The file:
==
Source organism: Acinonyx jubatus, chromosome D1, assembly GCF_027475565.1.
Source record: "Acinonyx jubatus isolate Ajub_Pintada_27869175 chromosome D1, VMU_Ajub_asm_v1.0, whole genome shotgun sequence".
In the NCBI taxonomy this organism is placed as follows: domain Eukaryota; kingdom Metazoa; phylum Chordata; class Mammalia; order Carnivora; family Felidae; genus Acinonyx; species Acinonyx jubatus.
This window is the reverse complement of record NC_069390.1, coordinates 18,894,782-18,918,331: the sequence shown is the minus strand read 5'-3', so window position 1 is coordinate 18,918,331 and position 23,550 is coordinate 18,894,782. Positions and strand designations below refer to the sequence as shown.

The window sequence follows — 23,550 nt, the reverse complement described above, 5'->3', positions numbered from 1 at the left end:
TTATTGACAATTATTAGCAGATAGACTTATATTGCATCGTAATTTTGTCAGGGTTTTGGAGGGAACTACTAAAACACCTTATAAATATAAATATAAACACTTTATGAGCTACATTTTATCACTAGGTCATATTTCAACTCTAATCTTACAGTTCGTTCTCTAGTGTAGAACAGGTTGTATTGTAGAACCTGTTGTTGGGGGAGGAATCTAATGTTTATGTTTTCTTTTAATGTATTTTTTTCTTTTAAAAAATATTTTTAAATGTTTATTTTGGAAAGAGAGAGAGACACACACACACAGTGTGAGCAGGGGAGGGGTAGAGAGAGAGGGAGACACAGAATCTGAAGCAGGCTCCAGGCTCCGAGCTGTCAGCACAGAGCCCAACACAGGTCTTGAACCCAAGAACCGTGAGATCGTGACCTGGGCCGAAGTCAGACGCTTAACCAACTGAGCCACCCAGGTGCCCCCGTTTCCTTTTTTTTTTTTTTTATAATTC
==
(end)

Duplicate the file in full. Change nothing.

Source organism: Acinonyx jubatus, chromosome D1, assembly GCF_027475565.1.
Source record: "Acinonyx jubatus isolate Ajub_Pintada_27869175 chromosome D1, VMU_Ajub_asm_v1.0, whole genome shotgun sequence".
In the NCBI taxonomy this organism is placed as follows: domain Eukaryota; kingdom Metazoa; phylum Chordata; class Mammalia; order Carnivora; family Felidae; genus Acinonyx; species Acinonyx jubatus.
This window is the reverse complement of record NC_069390.1, coordinates 18,894,782-18,918,331: the sequence shown is the minus strand read 5'-3', so window position 1 is coordinate 18,918,331 and position 23,550 is coordinate 18,894,782. Positions and strand designations below refer to the sequence as shown.

The window sequence follows — 23,550 nt, the reverse complement described above, 5'->3', positions numbered from 1 at the left end:
TTATTGACAATTATTAGCAGATAGACTTATATTGCATCGTAATTTTGTCAGGGTTTTGGAGGGAACTACTAAAACACCTTATAAATATAAATATAAACACTTTATGAGCTACATTTTATCACTAGGTCATATTTCAACTCTAATCTTACAGTTCGTTCTCTAGTGTAGAACAGGTTGTATTGTAGAACCTGTTGTTGGGGGAGGAATCTAATGTTTATGTTTTCTTTTAATGTATTTTTTTCTTTTAAAAAATATTTTTAAATGTTTATTTTGGAAAGAGAGAGAGACACACACACACAGTGTGAGCAGGGGAGGGGTAGAGAGAGAGGGAGACACAGAATCTGAAGCAGGCTCCAGGCTCCGAGCTGTCAGCACAGAGCCCAACACAGGTCTTGAACCCAAGAACCGTGAGATCGTGACCTGGGCCGAAGTCAGACGCTTAACCAACTGAGCCACCCAGGTGCCCCCGTTTCCTTTTTTTTTTTTTTTATAATTC